Distinct effects of caudalizing factors on regional specification of embryonic stem cell-derived neural precursors

Takashi Irioka, Kiichi Watanabe, Hidehiro Mizusawa, Kenji Mizuseki, Yoshiki Sasai

Research output: Contribution to journalArticlepeer-review

33 Citations (Scopus)

Abstract

Recent embryological studies have implicated several "caudalizing factors" in the caudal specification of the central nervous system (CNS). In this study, we have examined the effects of three candidate caudalizing factors on neural precursors induced from embryonic stem (ES) cells by the stromal cell-derived inducing activity (SDIA) method. Among retinoic acid (RA), Wnt and FGF signals, RA causes the strongest level of caudalization: inducing suppression of forebrain differentiation and promotion of caudal CNS specification. Obvious suppression of the telencephalic marker Bf1 and that of the forebrain marker Otx2 occur at 2×10 -8 and 2×10 -7 M, respectively. Activation of the caudal marker genes such as Hoxb9 is observed in a dose-dependent manner over the range of 2×10 -9-2×10 -6 M. Suppression of the forebrain genes has a narrow critical period of RA response during the early culture phase. In contrast, significant induction of the caudal genes is evoked by a 1-day exposure to RA at any time between days 3 and 8. RA treatment not only induces caudal specification but also inhibits differentiation of ventral CNS tissues, particularly of floor plate cells. FGF4 induces partial caudalization while Wnt-3A exhibits weak caudalizing activities only in the presence of RA. These findings provide useful information on the proper selection of combination of signaling molecules, doses and timing for steering ES cell differentiation by caudalizing factors into caudal neural fates.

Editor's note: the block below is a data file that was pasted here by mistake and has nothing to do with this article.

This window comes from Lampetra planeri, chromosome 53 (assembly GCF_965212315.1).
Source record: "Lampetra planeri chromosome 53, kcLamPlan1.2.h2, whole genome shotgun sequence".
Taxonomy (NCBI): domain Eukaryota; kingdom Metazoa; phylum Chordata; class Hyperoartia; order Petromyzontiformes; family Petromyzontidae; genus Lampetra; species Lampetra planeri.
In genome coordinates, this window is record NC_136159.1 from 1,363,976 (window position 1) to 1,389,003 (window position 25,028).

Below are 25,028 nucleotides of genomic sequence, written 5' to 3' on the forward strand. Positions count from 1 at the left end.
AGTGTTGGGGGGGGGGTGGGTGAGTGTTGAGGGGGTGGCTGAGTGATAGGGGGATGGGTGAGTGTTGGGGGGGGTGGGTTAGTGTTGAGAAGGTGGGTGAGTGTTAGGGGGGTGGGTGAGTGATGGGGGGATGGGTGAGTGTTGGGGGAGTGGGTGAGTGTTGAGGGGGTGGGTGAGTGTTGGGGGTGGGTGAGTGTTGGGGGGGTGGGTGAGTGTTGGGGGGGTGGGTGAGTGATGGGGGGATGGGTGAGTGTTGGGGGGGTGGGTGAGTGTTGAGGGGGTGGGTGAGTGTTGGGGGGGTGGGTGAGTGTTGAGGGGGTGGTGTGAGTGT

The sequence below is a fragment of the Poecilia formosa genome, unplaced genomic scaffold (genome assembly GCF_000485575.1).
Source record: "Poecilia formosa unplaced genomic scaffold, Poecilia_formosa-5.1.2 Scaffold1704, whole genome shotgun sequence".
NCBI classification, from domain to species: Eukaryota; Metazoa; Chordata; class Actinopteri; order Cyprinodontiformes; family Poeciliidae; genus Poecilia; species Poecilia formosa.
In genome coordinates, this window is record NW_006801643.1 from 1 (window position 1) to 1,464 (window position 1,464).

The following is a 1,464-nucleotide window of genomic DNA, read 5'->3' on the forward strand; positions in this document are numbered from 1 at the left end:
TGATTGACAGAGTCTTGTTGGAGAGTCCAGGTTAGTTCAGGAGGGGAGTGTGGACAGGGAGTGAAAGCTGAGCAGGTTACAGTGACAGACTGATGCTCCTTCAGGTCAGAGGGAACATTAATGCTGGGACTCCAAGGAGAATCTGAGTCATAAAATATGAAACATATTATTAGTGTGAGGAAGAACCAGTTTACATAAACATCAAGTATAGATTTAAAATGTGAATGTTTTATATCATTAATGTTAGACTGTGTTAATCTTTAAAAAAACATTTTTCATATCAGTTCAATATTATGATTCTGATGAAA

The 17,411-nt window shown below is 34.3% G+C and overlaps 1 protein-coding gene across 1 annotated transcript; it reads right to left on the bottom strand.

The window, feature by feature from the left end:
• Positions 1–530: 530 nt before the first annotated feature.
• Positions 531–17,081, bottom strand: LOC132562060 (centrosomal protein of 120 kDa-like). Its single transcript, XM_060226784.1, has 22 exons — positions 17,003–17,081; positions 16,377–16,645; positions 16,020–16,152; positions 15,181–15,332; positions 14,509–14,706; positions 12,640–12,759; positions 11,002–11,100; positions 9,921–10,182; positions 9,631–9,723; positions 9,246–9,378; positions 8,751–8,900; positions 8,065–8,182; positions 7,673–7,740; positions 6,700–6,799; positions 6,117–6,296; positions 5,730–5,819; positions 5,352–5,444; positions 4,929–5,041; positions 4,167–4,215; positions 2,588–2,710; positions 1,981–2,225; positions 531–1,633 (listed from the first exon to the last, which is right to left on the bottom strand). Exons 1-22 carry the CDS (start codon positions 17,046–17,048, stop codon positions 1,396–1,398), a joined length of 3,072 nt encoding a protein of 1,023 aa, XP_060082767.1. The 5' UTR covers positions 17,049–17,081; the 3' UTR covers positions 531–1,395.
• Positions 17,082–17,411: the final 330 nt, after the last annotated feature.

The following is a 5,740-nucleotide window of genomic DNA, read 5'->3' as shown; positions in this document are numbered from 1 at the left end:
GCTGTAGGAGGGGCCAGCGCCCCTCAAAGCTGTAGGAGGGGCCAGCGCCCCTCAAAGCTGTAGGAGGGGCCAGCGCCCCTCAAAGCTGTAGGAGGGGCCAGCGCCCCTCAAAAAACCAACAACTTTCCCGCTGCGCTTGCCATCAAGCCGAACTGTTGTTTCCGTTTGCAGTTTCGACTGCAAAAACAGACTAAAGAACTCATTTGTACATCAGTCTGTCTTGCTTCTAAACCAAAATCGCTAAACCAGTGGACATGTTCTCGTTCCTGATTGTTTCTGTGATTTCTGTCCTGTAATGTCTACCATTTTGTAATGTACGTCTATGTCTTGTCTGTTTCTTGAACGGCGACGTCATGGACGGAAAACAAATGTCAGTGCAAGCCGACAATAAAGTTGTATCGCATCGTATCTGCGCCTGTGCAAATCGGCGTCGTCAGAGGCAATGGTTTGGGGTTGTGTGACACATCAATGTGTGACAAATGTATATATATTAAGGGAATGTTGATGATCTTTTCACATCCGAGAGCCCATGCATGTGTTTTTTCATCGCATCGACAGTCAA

Original languageEnglish
Pages (from-to)63-70
Number of pages8
JournalDevelopmental Brain Research
Volume154
Issue number1
DOIs
Publication statusPublished - 01-01-2005
Externally publishedYes

All Science Journal Classification (ASJC) codes

  • Developmental Neuroscience
  • Developmental Biology

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